Auburn Public Library to launch new Cloud Library app in May
The Auburn Public Library has announced plans to move eBooks and downloadable audiobooks to Cloud Library, which will officially launch May 11.
The library will be moving its electronic titles from its old platform, OverDrive, to Cloud Library, which will provide patrons of the library with a free, easy-to-use service to access available content.
To access Cloud Library, patrons will have to download the Cloud Library app, which is available for iPhone, Android, Nook tablets and Kindle Fire tablet devices.
The Cloud Library app will not be compatible with basic E Ink e-readers such as Kindle Paperwhite, Kindle Voyage, Kobo Glo or Nook GlowLight Plus.
According to Brandon Rowland, digital services specialist at the Auburn Public Library, users will be able to download available titles through Cloud Library straight to their devices.
After two weeks, the title would be removed automatically, thereby preventing any accumulation of late fees as well as providing users with their reading or audiobook materials on-the-go.
“Currently, we have about 4,000 titles available online,” Rowland said. “Over the several years that we’ve had it, we’ve seen exponential growth in our digital content downloads. Currently, we’re averaging around 2,000 check outs a month just in our OverDrive platform alone.”
The transition from OverDrive to Cloud Library will not cause a loss of available electronic titles, and more are planned to be added in the future.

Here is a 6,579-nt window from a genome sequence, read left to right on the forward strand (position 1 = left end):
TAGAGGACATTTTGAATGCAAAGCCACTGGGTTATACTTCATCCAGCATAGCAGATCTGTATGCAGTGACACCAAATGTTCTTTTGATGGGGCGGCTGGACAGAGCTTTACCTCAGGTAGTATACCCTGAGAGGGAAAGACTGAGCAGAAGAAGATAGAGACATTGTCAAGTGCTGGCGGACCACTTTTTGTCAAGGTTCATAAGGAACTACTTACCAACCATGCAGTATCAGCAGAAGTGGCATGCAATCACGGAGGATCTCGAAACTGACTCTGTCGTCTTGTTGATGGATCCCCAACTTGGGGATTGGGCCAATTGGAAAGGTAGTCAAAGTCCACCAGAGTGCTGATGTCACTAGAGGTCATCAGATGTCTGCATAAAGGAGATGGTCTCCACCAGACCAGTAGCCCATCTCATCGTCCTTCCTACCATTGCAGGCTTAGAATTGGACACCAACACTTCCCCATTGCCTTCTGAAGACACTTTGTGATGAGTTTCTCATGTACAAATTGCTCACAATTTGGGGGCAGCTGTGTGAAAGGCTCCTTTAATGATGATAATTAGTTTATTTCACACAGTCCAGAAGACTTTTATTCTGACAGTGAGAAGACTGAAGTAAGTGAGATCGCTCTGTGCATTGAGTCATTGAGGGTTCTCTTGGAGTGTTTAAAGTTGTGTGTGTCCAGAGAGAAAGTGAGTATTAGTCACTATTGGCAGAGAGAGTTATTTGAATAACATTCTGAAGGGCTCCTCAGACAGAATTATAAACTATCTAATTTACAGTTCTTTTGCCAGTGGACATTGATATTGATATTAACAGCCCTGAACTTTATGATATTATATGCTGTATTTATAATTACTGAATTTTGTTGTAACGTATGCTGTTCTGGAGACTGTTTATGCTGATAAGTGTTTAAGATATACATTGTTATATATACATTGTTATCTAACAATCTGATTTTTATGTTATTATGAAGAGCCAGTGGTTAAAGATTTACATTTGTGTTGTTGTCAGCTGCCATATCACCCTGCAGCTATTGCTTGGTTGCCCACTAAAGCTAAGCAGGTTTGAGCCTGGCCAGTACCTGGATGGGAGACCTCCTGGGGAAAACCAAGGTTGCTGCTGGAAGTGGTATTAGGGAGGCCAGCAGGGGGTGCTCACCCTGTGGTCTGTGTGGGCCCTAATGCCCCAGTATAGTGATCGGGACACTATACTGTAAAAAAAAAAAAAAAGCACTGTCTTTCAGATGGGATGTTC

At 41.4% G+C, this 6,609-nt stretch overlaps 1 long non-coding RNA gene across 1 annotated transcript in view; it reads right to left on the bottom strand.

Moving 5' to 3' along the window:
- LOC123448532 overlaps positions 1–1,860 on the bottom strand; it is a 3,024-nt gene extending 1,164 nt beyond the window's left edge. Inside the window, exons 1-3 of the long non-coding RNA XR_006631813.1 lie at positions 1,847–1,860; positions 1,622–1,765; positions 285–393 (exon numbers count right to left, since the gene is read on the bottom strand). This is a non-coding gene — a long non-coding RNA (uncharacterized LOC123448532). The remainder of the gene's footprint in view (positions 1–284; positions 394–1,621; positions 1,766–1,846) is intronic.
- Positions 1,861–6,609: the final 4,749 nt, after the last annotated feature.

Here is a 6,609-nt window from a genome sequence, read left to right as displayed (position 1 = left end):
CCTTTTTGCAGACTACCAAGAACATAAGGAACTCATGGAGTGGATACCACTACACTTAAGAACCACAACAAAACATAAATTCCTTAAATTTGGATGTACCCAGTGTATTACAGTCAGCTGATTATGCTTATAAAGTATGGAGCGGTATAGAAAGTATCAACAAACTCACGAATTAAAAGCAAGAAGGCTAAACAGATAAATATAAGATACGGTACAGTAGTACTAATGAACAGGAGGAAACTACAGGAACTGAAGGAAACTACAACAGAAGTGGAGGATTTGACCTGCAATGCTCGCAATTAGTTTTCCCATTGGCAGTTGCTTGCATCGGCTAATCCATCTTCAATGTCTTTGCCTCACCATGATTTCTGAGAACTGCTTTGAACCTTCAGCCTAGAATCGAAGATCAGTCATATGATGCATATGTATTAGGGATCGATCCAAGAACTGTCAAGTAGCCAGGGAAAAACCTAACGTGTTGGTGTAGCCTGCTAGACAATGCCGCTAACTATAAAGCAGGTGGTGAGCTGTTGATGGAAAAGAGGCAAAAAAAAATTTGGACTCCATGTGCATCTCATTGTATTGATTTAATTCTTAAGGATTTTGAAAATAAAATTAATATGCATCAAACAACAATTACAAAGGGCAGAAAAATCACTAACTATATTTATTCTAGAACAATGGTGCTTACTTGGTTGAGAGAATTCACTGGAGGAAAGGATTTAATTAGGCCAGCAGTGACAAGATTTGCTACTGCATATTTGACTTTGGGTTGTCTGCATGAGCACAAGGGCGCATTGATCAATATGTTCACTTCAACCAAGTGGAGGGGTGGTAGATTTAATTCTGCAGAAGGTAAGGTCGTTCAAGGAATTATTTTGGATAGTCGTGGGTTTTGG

Cloud Library will also allow Auburn Public Library to integrate its eBook check out system into the self-check out process.
“If you come in and check out a new James Patterson book and we also have that in eBook when you self-check out, you’ll see an option on the screen that says, ‘This is also available in eBook, would you like to download now?’” Rowland said. “That should add an extra layer of convenience for people that are coming into the library to check out physical books.”
Online titles are currently one of the most in-demand items for patrons of Auburn Public Library, with 25,411 online check-outs having been recorded in 2016 alone.
Auburn High School English teacher Davis Thompson is fine with the public library using funds to expand its online services.
“I’m fine with it because I use their online stuff at times,” Thompson said. “I prefer real books, but it’s a good service.”
The Auburn Public Library will discontinue its use of OverDrive on May 9. On May 10, all eBook and online audiobook services will be unavailable until the next day.